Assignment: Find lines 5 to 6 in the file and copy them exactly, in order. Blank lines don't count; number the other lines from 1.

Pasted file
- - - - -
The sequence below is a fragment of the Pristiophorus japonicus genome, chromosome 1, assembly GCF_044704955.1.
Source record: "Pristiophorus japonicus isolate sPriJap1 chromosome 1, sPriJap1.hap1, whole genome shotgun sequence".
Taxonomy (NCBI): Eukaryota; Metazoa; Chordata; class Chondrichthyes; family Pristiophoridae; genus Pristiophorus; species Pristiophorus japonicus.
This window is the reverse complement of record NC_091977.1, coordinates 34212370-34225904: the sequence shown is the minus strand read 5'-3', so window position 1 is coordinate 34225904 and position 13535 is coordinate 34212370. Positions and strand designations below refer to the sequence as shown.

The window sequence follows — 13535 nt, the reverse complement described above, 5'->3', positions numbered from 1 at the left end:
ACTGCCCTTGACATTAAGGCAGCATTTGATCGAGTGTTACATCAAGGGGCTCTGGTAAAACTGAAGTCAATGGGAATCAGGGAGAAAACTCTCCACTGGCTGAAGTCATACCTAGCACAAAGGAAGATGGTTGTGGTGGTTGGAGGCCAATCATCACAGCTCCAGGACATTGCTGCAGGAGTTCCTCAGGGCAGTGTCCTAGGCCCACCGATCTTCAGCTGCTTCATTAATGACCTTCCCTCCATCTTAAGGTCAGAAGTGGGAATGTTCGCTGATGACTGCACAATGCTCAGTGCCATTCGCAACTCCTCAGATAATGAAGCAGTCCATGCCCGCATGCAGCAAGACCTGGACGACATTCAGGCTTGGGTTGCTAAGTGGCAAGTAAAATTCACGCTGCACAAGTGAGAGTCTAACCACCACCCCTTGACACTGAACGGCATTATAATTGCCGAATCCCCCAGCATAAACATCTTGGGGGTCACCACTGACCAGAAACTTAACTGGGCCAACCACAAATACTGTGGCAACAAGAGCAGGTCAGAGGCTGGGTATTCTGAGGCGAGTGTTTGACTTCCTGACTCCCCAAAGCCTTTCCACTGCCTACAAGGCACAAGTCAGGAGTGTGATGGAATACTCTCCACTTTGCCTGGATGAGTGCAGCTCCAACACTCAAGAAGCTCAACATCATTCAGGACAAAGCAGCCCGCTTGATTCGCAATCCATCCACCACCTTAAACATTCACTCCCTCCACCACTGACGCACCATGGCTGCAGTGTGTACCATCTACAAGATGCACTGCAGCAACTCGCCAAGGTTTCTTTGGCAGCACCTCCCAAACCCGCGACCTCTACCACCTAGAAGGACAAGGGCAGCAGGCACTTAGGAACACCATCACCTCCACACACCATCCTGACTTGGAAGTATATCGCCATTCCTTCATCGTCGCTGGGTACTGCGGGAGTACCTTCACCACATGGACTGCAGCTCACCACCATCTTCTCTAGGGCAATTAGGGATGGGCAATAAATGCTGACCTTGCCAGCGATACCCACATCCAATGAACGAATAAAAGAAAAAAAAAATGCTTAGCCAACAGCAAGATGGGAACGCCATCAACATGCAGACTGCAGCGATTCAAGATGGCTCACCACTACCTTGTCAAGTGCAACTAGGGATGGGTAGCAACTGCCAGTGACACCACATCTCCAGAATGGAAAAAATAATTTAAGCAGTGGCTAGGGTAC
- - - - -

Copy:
The window sequence follows — 13535 nt, the reverse complement described above, 5'->3', positions numbered from 1 at the left end:
ACTGCCCTTGACATTAAGGCAGCATTTGATCGAGTGTTACATCAAGGGGCTCTGGTAAAACTGAAGTCAATGGGAATCAGGGAGAAAACTCTCCACTGGCTGAAGTCATACCTAGCACAAAGGAAGATGGTTGTGGTGGTTGGAGGCCAATCATCACAGCTCCAGGACATTGCTGCAGGAGTTCCTCAGGGCAGTGTCCTAGGCCCACCGATCTTCAGCTGCTTCATTAATGACCTTCCCTCCATCTTAAGGTCAGAAGTGGGAATGTTCGCTGATGACTGCACAATGCTCAGTGCCATTCGCAACTCCTCAGATAATGAAGCAGTCCATGCCCGCATGCAGCAAGACCTGGACGACATTCAGGCTTGGGTTGCTAAGTGGCAAGTAAAATTCACGCTGCACAAGTGAGAGTCTAACCACCACCCCTTGACACTGAACGGCATTATAATTGCCGAATCCCCCAGCATAAACATCTTGGGGGTCACCACTGACCAGAAACTTAACTGGGCCAACCACAAATACTGTGGCAACAAGAGCAGGTCAGAGGCTGGGTATTCTGAGGCGAGTGTTTGACTTCCTGACTCCCCAAAGCCTTTCCACTGCCTACAAGGCACAAGTCAGGAGTGTGATGGAATACTCTCCACTTTGCCTGGATGAGTGCAGCTCCAACACTCAAGAAGCTCAACATCATTCAGGACAAAGCAGCCCGCTTGATTCGCAATCCATCCACCACCTTAAACATTCACTCCCTCCACCACTGACGCACCATGGCTGCAGTGTGTACCATCTACAAGATGCACTGCAGCAACTCGCCAAGGTTTCTTTGGCAGCACCTCCCAAACCCGCGACCTCTACCACCTAGAAGGACAAGGGCAGCAGGCACTTAGGAACACCATCACCTCCACACACCATCCTGACTTGGAAGTATATCGCCATTCCTTCATCGTCGCTGGGTACTGCGGGAGTACCTTCACCACATGGACTGCAGCTCACCACCATCTTCTCTAGGGCAATTAGGGATGGGCAATAAATGCTGACCTTGCCAGCGATACCCACATCCAATGAACGAATAAAAGAAAAAAAAAATGCTTAGCCAACAGCAAGATGGGAACGCCATCAACATGCAGACTGCAGCGATTCAAGATGGCTCACCACTACCTTGTCAAGTGCAACTAGGGATGGGTAGCAACTGCCAGTGACACCACATCTCCAGAATGGAAAAAATAATTTAAGCAGTGGCTAGGGTAC